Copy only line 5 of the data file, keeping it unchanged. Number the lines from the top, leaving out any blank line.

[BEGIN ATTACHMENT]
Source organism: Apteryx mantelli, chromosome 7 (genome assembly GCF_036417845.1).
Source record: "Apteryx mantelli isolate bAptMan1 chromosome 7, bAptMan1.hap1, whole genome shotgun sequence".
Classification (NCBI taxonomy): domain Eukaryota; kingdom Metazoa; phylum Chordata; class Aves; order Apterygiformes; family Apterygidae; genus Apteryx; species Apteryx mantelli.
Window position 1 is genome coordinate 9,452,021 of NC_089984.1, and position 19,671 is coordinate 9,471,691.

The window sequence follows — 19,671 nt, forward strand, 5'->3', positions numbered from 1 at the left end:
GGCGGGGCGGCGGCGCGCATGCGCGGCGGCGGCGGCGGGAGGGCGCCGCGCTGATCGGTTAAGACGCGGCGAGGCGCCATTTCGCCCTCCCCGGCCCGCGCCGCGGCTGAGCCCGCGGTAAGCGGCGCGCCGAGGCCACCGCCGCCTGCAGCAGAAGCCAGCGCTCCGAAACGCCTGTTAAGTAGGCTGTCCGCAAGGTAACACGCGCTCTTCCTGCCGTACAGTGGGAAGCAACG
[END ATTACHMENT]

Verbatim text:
The window sequence follows — 19,671 nt, forward strand, 5'->3', positions numbered from 1 at the left end: